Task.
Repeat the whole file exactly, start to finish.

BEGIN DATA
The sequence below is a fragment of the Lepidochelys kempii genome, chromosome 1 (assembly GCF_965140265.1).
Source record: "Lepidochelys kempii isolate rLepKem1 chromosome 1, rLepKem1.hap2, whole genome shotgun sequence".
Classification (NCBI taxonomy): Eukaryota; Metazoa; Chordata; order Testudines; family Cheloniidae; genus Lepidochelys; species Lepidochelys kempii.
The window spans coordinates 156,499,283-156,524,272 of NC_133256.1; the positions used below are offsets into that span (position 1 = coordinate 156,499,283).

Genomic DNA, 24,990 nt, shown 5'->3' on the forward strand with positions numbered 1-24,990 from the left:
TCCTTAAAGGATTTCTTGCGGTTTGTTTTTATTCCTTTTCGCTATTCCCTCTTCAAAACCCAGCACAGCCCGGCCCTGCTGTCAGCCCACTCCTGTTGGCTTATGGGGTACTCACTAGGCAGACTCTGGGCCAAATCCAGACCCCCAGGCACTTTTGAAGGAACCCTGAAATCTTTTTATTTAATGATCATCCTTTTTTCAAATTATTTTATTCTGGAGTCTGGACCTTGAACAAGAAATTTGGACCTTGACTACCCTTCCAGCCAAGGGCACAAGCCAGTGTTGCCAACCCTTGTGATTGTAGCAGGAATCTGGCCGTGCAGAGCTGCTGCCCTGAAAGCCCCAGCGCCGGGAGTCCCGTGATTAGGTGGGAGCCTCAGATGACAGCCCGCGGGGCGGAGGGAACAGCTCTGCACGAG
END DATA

The sequence below is a fragment of the Lepidochelys kempii genome, chromosome 1 (assembly GCF_965140265.1).
Source record: "Lepidochelys kempii isolate rLepKem1 chromosome 1, rLepKem1.hap2, whole genome shotgun sequence".
Classification (NCBI taxonomy): Eukaryota; Metazoa; Chordata; order Testudines; family Cheloniidae; genus Lepidochelys; species Lepidochelys kempii.
The window spans coordinates 156,499,283-156,524,272 of NC_133256.1; the positions used below are offsets into that span (position 1 = coordinate 156,499,283).

Genomic DNA, 24,990 nt, shown 5'->3' on the forward strand with positions numbered 1-24,990 from the left:
TCCTTAAAGGATTTCTTGCGGTTTGTTTTTATTCCTTTTCGCTATTCCCTCTTCAAAACCCAGCACAGCCCGGCCCTGCTGTCAGCCCACTCCTGTTGGCTTATGGGGTACTCACTAGGCAGACTCTGGGCCAAATCCAGACCCCCAGGCACTTTTGAAGGAACCCTGAAATCTTTTTATTTAATGATCATCCTTTTTTCAAATTATTTTATTCTGGAGTCTGGACCTTGAACAAGAAATTTGGACCTTGACTACCCTTCCAGCCAAGGGCACAAGCCAGTGTTGCCAACCCTTGTGATTGTAGCAGGAATCTGGCCGTGCAGAGCTGCTGCCCTGAAAGCCCCAGCGCCGGGAGTCCCGTGATTAGGTGGGAGCCTCAGATGACAGCCCGCGGGGCGGAGGGAACAGCTCTGCACGAG